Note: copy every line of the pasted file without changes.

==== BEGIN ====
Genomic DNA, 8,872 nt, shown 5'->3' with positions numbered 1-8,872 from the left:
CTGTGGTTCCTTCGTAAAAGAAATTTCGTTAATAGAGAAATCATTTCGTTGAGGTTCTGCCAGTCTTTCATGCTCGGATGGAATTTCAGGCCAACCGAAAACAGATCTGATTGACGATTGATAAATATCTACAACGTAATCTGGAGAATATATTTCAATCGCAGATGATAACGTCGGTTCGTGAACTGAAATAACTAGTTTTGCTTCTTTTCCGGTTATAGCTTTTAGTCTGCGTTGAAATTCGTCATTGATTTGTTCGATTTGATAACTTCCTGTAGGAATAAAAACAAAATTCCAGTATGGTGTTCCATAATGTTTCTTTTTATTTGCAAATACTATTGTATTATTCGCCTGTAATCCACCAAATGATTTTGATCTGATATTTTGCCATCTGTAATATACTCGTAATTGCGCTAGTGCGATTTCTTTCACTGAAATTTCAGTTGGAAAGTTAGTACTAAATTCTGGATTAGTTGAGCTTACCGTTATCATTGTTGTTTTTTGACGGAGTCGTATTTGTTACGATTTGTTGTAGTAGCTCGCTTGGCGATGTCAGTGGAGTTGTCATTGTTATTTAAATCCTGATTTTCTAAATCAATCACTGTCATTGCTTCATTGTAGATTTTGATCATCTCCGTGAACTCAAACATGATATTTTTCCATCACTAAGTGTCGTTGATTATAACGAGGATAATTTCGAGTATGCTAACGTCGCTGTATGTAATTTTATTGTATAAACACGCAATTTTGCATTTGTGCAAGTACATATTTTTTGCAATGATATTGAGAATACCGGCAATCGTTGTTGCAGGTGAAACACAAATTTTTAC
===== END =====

Genomic DNA, 8,872 nt, shown 5'->3' with positions numbered 1-8,872 from the left:
CTGTGGTTCCTTCGTAAAAGAAATTTCGTTAATAGAGAAATCATTTCGTTGAGGTTCTGCCAGTCTTTCATGCTCGGATGGAATTTCAGGCCAACCGAAAACAGATCTGATTGACGATTGATAAATATCTACAACGTAATCTGGAGAATATATTTCAATCGCAGATGATAACGTCGGTTCGTGAACTGAAATAACTAGTTTTGCTTCTTTTCCGGTTATAGCTTTTAGTCTGCGTTGAAATTCGTCATTGATTTGTTCGATTTGATAACTTCCTGTAGGAATAAAAACAAAATTCCAGTATGGTGTTCCATAATGTTTCTTTTTATTTGCAAATACTATTGTATTATTCGCCTGTAATCCACCAAATGATTTTGATCTGATATTTTGCCATCTGTAATATACTCGTAATTGCGCTAGTGCGATTTCTTTCACTGAAATTTCAGTTGGAAAGTTAGTACTAAATTCTGGATTAGTTGAGCTTACCGTTATCATTGTTGTTTTTTGACGGAGTCGTATTTGTTACGATTTGTTGTAGTAGCTCGCTTGGCGATGTCAGTGGAGTTGTCATTGTTATTTAAATCCTGATTTTCTAAATCAATCACTGTCATTGCTTCATTGTAGATTTTGATCATCTCCGTGAACTCAAACATGATATTTTTCCATCACTAAGTGTCGTTGATTATAACGAGGATAATTTCGAGTATGCTAACGTCGCTGTATGTAATTTTATTGTATAAACACGCAATTTTGCATTTGTGCAAGTACATATTTTTTGCAATGATATTGAGAATACCGGCAATCGTTGTTGCAGGTGAAACACAAATTTTTAC